Bug reported: https://github.com/time-rs/time/issues/192


the structure returned is like this:

struct timespec {
       time_t   tv_sec;        /* seconds */
       long     tv_nsec;       /* nanoseconds */

in the case that the time_t is an arbitrary 64-bit signed integer (which seems to be the case with the monotonic clock here), multiplying with 1e9 can cause an overflow

otoh, the manual page for clock_gettime says:

              Clock  that  cannot  be set and represents monotonic time since some unspecified starting
              point.  This clock is not affected by discontinuous jumps in the system  time  (e.g.,  if
              the  system administrator manually changes the clock), but is affected by the incremental
              adjustments performed by adjtime(3) and NTP.

this doesn't mention negative values, at all


I see. How about an i128, then ? :wink:


Or use a more appropriate interface such as Instant::elapsed for measuring timespans, then you are guaranteed that the resulting Duration can be represented as an i64 number of nanoseconds (assume you're not coding for the long now).


To be clear my issue here not to do with measuring time spans. The problem is with reading the time in the first place. Which on Unix uses clock_gettime(). That overflow panic would have occurred if I was using Instant::elapsed as well.

I have noticed while using WSL2 that it's very common for my WSL system time to get extremely out of date (especially when I sleep my computer). I would guess that this has something to do with the problem. hwclock --hctosys resets the time to your Windows native time, so maybe that would help work around this problem for you.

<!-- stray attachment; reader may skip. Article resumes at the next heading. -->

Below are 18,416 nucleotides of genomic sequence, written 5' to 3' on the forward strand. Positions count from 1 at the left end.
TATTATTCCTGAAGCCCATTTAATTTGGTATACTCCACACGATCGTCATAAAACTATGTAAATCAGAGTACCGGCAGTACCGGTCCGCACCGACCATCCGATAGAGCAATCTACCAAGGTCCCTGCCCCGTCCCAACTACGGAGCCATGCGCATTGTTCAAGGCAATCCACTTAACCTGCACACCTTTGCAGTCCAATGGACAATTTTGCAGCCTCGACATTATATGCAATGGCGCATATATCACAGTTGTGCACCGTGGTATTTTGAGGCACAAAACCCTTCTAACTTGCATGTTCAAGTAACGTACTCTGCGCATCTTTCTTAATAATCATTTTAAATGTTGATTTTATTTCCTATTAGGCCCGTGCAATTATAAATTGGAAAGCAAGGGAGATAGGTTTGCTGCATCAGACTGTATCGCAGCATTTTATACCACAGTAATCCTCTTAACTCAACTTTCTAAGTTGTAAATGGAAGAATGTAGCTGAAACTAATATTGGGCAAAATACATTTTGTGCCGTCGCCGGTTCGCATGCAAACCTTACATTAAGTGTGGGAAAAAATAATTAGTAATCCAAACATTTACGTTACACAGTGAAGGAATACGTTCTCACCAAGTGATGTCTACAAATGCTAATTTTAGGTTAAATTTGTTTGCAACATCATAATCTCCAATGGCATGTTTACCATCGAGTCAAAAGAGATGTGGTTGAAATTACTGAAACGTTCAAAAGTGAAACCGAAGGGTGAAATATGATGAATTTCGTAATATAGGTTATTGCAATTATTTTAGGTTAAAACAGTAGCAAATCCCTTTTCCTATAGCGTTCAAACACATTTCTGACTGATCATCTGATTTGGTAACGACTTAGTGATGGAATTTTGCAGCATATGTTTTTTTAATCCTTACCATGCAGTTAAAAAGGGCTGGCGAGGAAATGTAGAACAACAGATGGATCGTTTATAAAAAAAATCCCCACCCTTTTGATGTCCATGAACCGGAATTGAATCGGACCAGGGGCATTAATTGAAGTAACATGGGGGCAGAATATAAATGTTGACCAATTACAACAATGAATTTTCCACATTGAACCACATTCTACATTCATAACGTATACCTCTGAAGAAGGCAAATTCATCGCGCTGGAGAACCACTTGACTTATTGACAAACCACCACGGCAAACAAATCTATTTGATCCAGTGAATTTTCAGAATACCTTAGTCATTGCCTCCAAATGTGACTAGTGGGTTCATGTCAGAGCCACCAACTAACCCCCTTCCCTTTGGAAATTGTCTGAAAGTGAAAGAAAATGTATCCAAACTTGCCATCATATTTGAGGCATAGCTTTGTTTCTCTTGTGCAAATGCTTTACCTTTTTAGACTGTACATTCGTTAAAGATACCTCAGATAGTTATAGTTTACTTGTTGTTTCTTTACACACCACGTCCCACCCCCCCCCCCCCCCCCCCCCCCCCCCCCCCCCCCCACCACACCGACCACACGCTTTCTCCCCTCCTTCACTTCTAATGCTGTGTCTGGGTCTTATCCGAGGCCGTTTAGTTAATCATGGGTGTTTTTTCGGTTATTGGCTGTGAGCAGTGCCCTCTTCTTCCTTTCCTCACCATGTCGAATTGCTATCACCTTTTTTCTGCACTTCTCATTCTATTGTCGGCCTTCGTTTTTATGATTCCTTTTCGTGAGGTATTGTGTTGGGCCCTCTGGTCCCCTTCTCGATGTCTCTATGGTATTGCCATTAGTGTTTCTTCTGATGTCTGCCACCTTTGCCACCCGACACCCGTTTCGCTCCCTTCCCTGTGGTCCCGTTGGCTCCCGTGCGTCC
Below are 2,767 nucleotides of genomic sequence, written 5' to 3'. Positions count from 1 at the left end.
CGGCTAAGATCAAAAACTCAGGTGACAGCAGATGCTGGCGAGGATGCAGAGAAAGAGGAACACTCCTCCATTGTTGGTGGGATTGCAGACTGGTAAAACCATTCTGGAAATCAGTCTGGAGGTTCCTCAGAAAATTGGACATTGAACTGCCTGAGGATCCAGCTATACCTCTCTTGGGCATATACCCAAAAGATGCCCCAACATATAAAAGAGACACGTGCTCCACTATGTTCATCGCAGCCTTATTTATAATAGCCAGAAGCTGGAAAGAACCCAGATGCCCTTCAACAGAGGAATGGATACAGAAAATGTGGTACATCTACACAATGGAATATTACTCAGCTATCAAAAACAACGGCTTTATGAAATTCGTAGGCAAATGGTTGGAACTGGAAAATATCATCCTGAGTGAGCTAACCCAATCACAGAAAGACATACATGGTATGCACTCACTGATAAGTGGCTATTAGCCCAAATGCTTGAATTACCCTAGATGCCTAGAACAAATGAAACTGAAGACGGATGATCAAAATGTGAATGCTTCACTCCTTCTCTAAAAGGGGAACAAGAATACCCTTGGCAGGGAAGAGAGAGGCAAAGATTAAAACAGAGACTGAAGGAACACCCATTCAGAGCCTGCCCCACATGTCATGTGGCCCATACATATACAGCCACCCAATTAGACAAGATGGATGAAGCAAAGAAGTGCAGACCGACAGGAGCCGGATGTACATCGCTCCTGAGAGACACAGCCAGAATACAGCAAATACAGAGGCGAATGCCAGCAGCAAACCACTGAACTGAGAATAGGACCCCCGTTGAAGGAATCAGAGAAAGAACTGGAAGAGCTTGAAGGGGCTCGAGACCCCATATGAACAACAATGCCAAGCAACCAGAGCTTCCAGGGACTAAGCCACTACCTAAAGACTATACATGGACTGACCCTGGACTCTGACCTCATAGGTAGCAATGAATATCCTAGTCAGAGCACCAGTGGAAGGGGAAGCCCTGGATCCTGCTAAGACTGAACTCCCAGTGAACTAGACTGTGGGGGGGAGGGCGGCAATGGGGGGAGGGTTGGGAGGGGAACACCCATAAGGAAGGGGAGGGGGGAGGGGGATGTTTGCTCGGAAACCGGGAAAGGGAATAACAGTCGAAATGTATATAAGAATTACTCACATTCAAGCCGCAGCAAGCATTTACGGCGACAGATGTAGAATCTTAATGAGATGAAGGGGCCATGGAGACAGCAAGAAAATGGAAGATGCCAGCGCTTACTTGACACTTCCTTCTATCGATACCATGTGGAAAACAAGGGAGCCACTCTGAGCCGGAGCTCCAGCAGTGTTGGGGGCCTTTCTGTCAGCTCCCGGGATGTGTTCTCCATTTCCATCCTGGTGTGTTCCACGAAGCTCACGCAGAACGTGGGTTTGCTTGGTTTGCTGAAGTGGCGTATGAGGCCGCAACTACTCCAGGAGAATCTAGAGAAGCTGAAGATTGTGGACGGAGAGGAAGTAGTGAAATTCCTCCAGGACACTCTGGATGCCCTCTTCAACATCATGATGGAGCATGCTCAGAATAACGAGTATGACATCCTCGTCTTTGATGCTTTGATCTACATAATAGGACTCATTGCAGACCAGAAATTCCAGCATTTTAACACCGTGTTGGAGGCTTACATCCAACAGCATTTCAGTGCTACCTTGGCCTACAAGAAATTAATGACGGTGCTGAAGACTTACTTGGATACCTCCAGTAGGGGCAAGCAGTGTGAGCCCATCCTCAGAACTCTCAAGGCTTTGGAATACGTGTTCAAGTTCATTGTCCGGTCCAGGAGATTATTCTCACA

Do you mean that WSL has a buggy implementation of CLOCK_MONOTONIC which would have made Instant::elapsed panic?

Instant::elapsed is guaranteed to at most ever return the time the system has been on (+ minor adjustments), which gives it a range of something like 3 centuries when converted into i64 nanoseconds. Instant itself is not allowed to have discontinuous jumps, the values it wraps are arbitrary, but have a strict relationship when requested within the same process (which the API limits you to doing).

Sadly it does not:

$ sudo hwclock --hctosys
hwclock: Cannot access the Hardware Clock via any known method.
hwclock: Use the --verbose option to see the details of our search for an access method.
$ sudo hwclock --hctosys --verbose
hwclock from util-linux 2.33.1
System Time: 1575386022.916245
Trying to open: /dev/rtc0
Trying to open: /dev/rtc
Trying to open: /dev/misc/rtc
No usable clock interface found.
hwclock: Cannot access the Hardware Clock via any known method.

Are you on WSL or WSL2? Can you check if your time inside WSL matches your host time (especially after sleeping your computer for a while)? This may in the end be unrelated to the behavior I've observed.

hwclock is not going to help here; (edit: discontinuous) adjustments in the system clock do not modify the monotonic clock, by definition

1 Like

I'm not totally sure but the 'time' documentation says it uses clock_gettime() on Unix.

The code that panicked in time::precise_time_ns() today does this with the value returned by clock_time_get():

(ts.tv_sec as u64) * 1000000000 + (ts.tv_nsec as u64)

As ts.tv_sec was negative, see above, it panicked.

I assume that when using Instant::elapsed() one is still ends up calling clock_gettime() somewhere with the same issue.